I will continue to work on I, as Well.
I love, love, LOVE the acting. I don’t know why I didn’t try to do more straight-up acting before. I love playing my part. I actually even love learning my lines, even though it takes me twice as long as it did 20 years ago. Being on a set, the production, all the people, the equipment, the concentrated effort of so many — it makes me nearly weep every time I step onto a set. What a new, unexpected thing: to love to act. I think I’m pretty good. I want to try to get better. Which means, get better at it by doing it more.
So, basically I’m dialing back on stage performing in various cities. I’m only going to do Older & Wider live for those three shows I’ve booked, and possibly another in New York. The response the first time in New York was wonderful — overwhelming, actually. I got a great review in Broadway World (didn’t even know there was a critic in the audience). Now I have a lot of pressure to come back and do a last few shows. Maybe one. We’ll see.
But let me write a little about I, as Well. This has been a bitch! I’ve had the hardest time cracking this nut, maybe even harder than writing Letting Go of God. The material is very sensitive — the whole show is a meditation on the Me-Too movement. It’s hard, and sad and frustrating and shocking and obvious and universal and just … everything. It’s hard to figure out what I can really do in 13,000 words. It needs to be funny, too, not just me on a soapbox complaining about the more outlandish aspects of Me-Too. I want to go deep, want it to be compelling. I want to show how my own mind has morphed about Me-Too, and others’ views as well. It has to follow a traditional dramatic narrative, but again, be funny. Writing this show has made writing Older & Wider seem like a walk in the park. Even though my husband reminds me over and over again that I have felt this way before and then when the show finally comes off, I forget about all the labor that went into it, all the uncertainty that it could hold together and work.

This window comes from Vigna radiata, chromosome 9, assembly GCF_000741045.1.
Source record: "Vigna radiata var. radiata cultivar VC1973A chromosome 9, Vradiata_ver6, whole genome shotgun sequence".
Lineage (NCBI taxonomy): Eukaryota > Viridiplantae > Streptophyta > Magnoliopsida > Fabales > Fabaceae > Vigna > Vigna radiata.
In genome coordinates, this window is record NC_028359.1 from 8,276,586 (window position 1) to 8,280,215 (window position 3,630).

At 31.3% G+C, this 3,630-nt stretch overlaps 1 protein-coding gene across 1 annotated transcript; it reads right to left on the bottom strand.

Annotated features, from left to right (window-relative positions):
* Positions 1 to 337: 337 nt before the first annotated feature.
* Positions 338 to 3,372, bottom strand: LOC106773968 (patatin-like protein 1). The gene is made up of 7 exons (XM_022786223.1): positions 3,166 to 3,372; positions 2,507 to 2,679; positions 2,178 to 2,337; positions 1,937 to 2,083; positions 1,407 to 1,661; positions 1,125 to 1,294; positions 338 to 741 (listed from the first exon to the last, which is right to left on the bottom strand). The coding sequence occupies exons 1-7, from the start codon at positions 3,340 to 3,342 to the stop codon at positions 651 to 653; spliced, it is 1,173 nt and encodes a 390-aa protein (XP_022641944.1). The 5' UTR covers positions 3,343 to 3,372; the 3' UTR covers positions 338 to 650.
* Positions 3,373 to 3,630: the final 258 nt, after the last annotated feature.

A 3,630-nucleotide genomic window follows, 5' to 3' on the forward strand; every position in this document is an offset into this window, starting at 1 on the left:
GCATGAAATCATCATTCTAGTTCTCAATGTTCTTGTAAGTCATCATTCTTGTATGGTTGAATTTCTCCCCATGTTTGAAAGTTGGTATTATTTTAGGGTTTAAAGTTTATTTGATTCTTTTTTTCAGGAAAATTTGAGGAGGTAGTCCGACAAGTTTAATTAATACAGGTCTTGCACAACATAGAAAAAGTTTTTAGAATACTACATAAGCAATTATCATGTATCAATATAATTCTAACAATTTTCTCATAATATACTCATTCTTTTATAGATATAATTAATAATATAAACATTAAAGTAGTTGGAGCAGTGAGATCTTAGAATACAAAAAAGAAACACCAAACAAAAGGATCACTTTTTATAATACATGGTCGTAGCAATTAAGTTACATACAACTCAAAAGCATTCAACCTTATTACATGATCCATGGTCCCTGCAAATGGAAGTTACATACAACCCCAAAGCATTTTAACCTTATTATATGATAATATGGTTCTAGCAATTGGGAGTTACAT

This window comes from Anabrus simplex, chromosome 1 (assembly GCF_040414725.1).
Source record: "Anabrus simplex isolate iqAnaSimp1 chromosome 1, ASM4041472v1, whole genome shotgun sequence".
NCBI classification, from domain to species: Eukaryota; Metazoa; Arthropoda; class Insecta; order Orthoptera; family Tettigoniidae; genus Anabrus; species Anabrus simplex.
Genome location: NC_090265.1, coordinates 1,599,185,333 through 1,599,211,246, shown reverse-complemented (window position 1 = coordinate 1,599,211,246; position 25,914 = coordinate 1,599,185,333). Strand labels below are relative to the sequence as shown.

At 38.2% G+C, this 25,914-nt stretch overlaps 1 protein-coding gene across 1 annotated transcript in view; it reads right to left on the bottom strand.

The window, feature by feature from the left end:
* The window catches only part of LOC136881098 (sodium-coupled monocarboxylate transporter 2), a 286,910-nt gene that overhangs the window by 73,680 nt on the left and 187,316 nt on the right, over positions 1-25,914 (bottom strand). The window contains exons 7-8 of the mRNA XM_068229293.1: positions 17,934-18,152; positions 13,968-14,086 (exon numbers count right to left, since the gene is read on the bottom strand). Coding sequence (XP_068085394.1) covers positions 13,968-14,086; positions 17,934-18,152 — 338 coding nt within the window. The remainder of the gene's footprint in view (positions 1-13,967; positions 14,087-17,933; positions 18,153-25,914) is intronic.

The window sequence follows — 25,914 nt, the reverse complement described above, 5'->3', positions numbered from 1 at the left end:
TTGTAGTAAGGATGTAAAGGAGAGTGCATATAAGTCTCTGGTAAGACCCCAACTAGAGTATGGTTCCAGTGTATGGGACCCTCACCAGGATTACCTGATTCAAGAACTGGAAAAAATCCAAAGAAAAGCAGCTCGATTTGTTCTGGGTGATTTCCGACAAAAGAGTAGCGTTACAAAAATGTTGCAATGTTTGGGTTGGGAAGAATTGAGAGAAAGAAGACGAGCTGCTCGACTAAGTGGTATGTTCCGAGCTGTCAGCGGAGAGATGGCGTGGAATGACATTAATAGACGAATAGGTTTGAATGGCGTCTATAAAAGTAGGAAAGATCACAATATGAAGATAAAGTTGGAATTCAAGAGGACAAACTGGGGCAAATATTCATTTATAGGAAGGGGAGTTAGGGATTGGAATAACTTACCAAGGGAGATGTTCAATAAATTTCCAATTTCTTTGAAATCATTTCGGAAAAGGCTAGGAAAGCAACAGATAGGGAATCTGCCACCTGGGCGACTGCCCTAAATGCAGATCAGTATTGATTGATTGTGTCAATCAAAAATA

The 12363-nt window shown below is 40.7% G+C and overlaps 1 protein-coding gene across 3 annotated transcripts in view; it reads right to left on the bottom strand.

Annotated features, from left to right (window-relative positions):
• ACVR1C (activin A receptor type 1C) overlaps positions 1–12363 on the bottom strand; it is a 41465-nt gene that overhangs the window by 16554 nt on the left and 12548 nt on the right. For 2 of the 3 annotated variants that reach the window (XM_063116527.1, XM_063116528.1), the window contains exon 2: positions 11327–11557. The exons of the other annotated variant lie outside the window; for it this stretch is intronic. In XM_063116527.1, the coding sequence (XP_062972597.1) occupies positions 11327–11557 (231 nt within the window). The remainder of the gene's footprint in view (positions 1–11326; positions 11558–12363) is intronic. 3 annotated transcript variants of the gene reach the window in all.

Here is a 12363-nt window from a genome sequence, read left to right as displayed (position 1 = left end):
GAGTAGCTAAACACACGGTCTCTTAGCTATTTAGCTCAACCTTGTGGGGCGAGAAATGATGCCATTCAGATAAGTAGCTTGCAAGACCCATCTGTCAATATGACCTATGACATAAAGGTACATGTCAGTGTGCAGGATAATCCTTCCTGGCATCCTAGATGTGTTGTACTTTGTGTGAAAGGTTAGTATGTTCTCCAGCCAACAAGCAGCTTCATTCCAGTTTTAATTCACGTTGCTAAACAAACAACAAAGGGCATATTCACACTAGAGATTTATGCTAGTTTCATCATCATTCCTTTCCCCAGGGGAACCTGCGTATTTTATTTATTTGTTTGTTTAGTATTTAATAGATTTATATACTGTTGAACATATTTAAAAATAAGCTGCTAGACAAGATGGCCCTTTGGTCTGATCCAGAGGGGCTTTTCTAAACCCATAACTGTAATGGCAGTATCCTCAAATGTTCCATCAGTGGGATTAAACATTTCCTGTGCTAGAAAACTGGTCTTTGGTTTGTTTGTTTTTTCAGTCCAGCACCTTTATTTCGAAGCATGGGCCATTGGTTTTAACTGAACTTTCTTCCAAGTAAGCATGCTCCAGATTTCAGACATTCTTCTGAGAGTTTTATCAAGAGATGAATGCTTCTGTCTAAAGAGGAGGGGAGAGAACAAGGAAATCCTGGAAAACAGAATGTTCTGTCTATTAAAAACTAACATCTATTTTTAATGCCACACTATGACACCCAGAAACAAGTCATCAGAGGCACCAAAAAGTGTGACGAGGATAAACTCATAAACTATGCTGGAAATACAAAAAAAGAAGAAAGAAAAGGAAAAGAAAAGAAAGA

Last Sunday at Westside Comedy in Santa Monica I did a 5 p.m. show. They told me they’d sold 19 tickets. I was happy with that. Tickets are $10; I want the price super low, because this is a workshop and a lot of it … needs work. (I always feel as if I should be paying the audience.) Anyway, only about 10 people actually showed up. The manager told me that when the price is so low, a lot of folks buy tickets and then decide at the last minute to stay home. I knew he was right — I do that myself all the time! Anyway, 10 people. I think they laughed maybe … maybe five times in 70 minutes? It didn’t feel as if they didn’t like it. It just wasn’t all that funny. And the comedian part of me was in anguish. I was dripping in flop sweat at the end. Afterward, my friend Steve Kessler and I went for a drink, he didn’t think it had gone as badly as I did. That made me feel better. But people, I dunno. It’s hard.
The next day I told my husband, “If I could have you give me a shot that makes me forget all about this show and I could stop trying to make it work but not feel bad about not figuring it out, I would have you give me that shot.”
Over the next three nights I was awake thinking about how to make certain swaths of narrative move better, how to say it more succinctly, how to make it come alive. Jokes that might work. I mulled how long it would take to get a certain laugh, and if it was worth it to go there. Now I’m excited to try it again this weekend.
And I don’t feel bad about stopping the Older & Wider performing. I thought I might feel regretful after a few days. But no. I feel calm. I have enough on my plate, and it’s just the right amount.
Okay, until next month.